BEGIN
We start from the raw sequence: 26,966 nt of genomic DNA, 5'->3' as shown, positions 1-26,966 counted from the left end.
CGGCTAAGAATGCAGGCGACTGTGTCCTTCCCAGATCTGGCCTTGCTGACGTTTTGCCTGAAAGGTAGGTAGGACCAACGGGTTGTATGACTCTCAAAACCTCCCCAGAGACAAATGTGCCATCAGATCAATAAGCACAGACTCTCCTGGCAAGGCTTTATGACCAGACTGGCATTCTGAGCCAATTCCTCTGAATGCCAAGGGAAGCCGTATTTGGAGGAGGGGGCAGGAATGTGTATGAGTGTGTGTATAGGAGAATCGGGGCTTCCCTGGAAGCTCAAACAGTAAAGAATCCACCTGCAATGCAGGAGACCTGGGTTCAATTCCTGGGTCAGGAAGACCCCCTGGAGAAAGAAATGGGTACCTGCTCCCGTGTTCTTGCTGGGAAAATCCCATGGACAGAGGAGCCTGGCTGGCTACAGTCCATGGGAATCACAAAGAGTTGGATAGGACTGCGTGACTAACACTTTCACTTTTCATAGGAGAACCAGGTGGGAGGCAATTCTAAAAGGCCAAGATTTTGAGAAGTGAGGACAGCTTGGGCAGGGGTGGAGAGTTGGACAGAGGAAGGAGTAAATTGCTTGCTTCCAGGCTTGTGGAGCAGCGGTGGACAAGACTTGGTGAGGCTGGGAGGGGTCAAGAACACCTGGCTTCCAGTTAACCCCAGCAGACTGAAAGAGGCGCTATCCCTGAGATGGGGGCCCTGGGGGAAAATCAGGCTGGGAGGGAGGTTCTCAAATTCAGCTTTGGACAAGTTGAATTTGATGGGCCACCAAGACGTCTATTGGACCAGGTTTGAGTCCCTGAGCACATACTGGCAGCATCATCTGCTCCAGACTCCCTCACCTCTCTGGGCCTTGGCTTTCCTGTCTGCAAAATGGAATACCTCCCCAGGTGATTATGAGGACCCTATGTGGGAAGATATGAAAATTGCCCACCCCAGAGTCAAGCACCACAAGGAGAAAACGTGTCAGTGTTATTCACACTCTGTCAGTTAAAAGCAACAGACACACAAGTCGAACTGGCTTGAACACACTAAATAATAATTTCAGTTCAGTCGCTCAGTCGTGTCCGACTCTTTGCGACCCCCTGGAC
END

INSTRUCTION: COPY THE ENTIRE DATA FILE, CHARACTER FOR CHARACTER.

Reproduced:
We start from the raw sequence: 26,966 nt of genomic DNA, 5'->3' as shown, positions 1-26,966 counted from the left end.
CGGCTAAGAATGCAGGCGACTGTGTCCTTCCCAGATCTGGCCTTGCTGACGTTTTGCCTGAAAGGTAGGTAGGACCAACGGGTTGTATGACTCTCAAAACCTCCCCAGAGACAAATGTGCCATCAGATCAATAAGCACAGACTCTCCTGGCAAGGCTTTATGACCAGACTGGCATTCTGAGCCAATTCCTCTGAATGCCAAGGGAAGCCGTATTTGGAGGAGGGGGCAGGAATGTGTATGAGTGTGTGTATAGGAGAATCGGGGCTTCCCTGGAAGCTCAAACAGTAAAGAATCCACCTGCAATGCAGGAGACCTGGGTTCAATTCCTGGGTCAGGAAGACCCCCTGGAGAAAGAAATGGGTACCTGCTCCCGTGTTCTTGCTGGGAAAATCCCATGGACAGAGGAGCCTGGCTGGCTACAGTCCATGGGAATCACAAAGAGTTGGATAGGACTGCGTGACTAACACTTTCACTTTTCATAGGAGAACCAGGTGGGAGGCAATTCTAAAAGGCCAAGATTTTGAGAAGTGAGGACAGCTTGGGCAGGGGTGGAGAGTTGGACAGAGGAAGGAGTAAATTGCTTGCTTCCAGGCTTGTGGAGCAGCGGTGGACAAGACTTGGTGAGGCTGGGAGGGGTCAAGAACACCTGGCTTCCAGTTAACCCCAGCAGACTGAAAGAGGCGCTATCCCTGAGATGGGGGCCCTGGGGGAAAATCAGGCTGGGAGGGAGGTTCTCAAATTCAGCTTTGGACAAGTTGAATTTGATGGGCCACCAAGACGTCTATTGGACCAGGTTTGAGTCCCTGAGCACATACTGGCAGCATCATCTGCTCCAGACTCCCTCACCTCTCTGGGCCTTGGCTTTCCTGTCTGCAAAATGGAATACCTCCCCAGGTGATTATGAGGACCCTATGTGGGAAGATATGAAAATTGCCCACCCCAGAGTCAAGCACCACAAGGAGAAAACGTGTCAGTGTTATTCACACTCTGTCAGTTAAAAGCAACAGACACACAAGTCGAACTGGCTTGAACACACTAAATAATAATTTCAGTTCAGTCGCTCAGTCGTGTCCGACTCTTTGCGACCCCCTGGAC